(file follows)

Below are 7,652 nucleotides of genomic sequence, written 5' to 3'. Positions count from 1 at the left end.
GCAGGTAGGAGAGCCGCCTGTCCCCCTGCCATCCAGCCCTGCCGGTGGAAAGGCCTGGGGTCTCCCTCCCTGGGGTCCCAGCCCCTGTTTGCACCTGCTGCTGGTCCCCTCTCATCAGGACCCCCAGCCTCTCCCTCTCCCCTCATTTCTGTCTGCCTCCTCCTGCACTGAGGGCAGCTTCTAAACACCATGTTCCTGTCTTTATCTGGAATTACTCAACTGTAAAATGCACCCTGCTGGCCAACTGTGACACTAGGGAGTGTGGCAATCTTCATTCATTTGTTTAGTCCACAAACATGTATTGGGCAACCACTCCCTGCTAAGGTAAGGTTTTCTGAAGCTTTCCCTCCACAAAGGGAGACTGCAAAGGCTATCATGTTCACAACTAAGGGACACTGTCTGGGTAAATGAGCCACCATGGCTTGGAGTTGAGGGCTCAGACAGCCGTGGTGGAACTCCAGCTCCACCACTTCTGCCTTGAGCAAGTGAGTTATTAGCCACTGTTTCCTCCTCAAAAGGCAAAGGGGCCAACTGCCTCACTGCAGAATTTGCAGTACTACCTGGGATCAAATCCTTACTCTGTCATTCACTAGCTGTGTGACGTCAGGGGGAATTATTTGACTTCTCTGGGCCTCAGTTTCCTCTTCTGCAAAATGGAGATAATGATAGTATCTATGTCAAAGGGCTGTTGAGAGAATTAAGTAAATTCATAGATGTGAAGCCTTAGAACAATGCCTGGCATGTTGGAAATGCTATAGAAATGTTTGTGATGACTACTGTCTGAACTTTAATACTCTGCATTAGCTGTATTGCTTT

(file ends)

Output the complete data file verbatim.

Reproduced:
Below are 7,652 nucleotides of genomic sequence, written 5' to 3'. Positions count from 1 at the left end.
GCAGGTAGGAGAGCCGCCTGTCCCCCTGCCATCCAGCCCTGCCGGTGGAAAGGCCTGGGGTCTCCCTCCCTGGGGTCCCAGCCCCTGTTTGCACCTGCTGCTGGTCCCCTCTCATCAGGACCCCCAGCCTCTCCCTCTCCCCTCATTTCTGTCTGCCTCCTCCTGCACTGAGGGCAGCTTCTAAACACCATGTTCCTGTCTTTATCTGGAATTACTCAACTGTAAAATGCACCCTGCTGGCCAACTGTGACACTAGGGAGTGTGGCAATCTTCATTCATTTGTTTAGTCCACAAACATGTATTGGGCAACCACTCCCTGCTAAGGTAAGGTTTTCTGAAGCTTTCCCTCCACAAAGGGAGACTGCAAAGGCTATCATGTTCACAACTAAGGGACACTGTCTGGGTAAATGAGCCACCATGGCTTGGAGTTGAGGGCTCAGACAGCCGTGGTGGAACTCCAGCTCCACCACTTCTGCCTTGAGCAAGTGAGTTATTAGCCACTGTTTCCTCCTCAAAAGGCAAAGGGGCCAACTGCCTCACTGCAGAATTTGCAGTACTACCTGGGATCAAATCCTTACTCTGTCATTCACTAGCTGTGTGACGTCAGGGGGAATTATTTGACTTCTCTGGGCCTCAGTTTCCTCTTCTGCAAAATGGAGATAATGATAGTATCTATGTCAAAGGGCTGTTGAGAGAATTAAGTAAATTCATAGATGTGAAGCCTTAGAACAATGCCTGGCATGTTGGAAATGCTATAGAAATGTTTGTGATGACTACTGTCTGAACTTTAATACTCTGCATTAGCTGTATTGCTTT